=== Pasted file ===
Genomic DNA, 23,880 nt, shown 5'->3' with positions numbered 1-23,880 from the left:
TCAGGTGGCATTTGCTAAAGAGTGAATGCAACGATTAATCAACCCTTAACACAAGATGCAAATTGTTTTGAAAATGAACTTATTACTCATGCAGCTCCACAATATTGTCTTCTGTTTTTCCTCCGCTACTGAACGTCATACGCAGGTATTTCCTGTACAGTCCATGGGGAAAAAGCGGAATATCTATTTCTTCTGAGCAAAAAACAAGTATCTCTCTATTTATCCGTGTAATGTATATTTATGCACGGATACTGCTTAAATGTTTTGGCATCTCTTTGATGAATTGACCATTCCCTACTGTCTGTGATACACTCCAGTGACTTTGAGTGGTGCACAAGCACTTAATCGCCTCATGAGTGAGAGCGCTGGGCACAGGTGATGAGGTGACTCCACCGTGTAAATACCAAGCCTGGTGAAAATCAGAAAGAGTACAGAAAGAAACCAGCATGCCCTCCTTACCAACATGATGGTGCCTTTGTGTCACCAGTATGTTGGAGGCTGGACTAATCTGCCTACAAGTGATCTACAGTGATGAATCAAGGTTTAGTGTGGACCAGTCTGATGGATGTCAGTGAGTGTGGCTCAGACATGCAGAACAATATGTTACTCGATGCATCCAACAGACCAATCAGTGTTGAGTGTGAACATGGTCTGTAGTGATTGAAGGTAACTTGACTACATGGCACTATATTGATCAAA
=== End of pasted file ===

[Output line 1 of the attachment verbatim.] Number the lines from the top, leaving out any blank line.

Genomic DNA, 23,880 nt, shown 5'->3' with positions numbered 1-23,880 from the left: